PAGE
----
Many of those visitors have also suggested the AFX FX-87X helmet as a potential candidate for a webBikeWorld review, so here it is.
Since I seem to be the de facto webBikeWorld Enduro helmet Testmeister, it was a natural to assign me the job of locating and reviewing an AFX FX-87X to add to the r�sum�.
However, there’s a bit of a twist to this tale.
I’m admitting right up front that I mistakenly thought that the AFX was another Enduro style helmet, but, in fact, I discovered that it does not meet the definition of the genre.
We loosely define an Enduro-style helmet as a motocross or off-road helmet that includes both an attached sun visor brim on top and a clear visor that can still be operated when the sun visor brim is attached.
The AFX FX-87X has the sun visor brim, which can be removed but cannot be used with the double-walled clear snowmobile visor.
So the helmet is either an off-road helmet or a snowmobile helmet, but, for reasons that will become clear, it doesn’t work very well as a motorcycle street helmet.
By the way, the Airoh S4 (review) is probably the most flexible with regards to the definition of Enduro styled helmets because it’s a true “three way” helmet.
It can be used as an off-road helmet with the sun visor brim attached and the clear visor removed; a street helmet with the sun visor brim removed or and Enduro-street helmet with everything attached.
The AFX FX-87X has some nice features, although I will say that we haven’t been a fan of AFX quality in the past, such as the AFX FX-11 (review).
I consider companies like AFX, THH, EXL and the like to be in the “fourth tier” of helmet manufacturers, with players like Shoei and Arai at the top of the heap, HJC in close second and up-and-comers like KBC and Scorpion in third.
There are way too many excellent helmets at very inexpensive price points to be mucking about trying to save 10 bucks with helmets in the fourth tier.
Our FX-87X was ordered with the matte orange color that surely acts as a “see me” beacon to other vehicles.
The only other available color is matte black.
The paint is rather nicely applied on our example, although when I run my hands over it I can feel tiny traces of dust embedded in the paint. But overall, the paint thickness and color makes up for the few flaws, in my opinion.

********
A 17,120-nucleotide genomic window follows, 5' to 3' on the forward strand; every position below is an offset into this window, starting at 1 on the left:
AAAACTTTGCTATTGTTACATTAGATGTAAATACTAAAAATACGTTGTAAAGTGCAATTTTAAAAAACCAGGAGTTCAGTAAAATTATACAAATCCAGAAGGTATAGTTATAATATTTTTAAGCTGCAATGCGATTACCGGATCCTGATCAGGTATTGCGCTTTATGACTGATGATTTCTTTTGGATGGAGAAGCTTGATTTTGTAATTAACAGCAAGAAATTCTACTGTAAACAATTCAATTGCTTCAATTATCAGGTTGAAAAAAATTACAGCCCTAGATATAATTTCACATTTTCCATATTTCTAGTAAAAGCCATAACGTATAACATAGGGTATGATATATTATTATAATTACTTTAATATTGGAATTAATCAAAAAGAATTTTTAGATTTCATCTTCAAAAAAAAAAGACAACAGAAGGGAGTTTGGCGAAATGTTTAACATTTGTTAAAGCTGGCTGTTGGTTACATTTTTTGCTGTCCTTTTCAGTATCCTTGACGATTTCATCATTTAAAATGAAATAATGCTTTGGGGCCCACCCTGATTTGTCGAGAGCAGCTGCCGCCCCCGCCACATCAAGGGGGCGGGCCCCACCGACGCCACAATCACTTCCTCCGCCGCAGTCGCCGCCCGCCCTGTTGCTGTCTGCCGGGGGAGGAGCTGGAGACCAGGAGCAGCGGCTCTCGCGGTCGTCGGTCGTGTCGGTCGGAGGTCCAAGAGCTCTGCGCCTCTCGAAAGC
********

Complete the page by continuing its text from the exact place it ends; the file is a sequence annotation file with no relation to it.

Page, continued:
AFX did a very nice job on the gasket that surrounds the eye port and overall the helmet demonstrates better quality than I expected, although whether or not this just demonstrates my lowered expectations or true gains in quality is unknown at this point.
The chromed plastic chin vent cover is a nice touch and the rocker switch vents at the brow are properly applied and have a nice, firm feel when they’re opened or closed.
The only pick I can think of to nit is the application of the exhaust vents in the rear of the helmet.
The plastic sliders feel rather flimsy and the curvature of the plastic mounting does not match the radius of the helmet. I’m afraid that something may catch the end of one of the sliders and break it off, although this has not yet happened.
But overall, I’d say this is about the best quality AFX helmet I’ve come across, so my feeling is that it gets a thumbs-up in the fit and finish department.
Internal Shape and Fit
Our FX-87X is a size XL but my opinion is that it fits like a size large. It’s at least 1/2 to 1 size smaller than the “standard” size XL’s I’m used to, so potential owners who really do need an XL may find that an XXL will actually fit better.
Although the helmet is available in sizes ranging from XS to XXL, I’m surprised that AFX doesn’t offer if in larger sizes because I would assume that snowmobile riders may want to wear a thicker Balaclava under their helmets.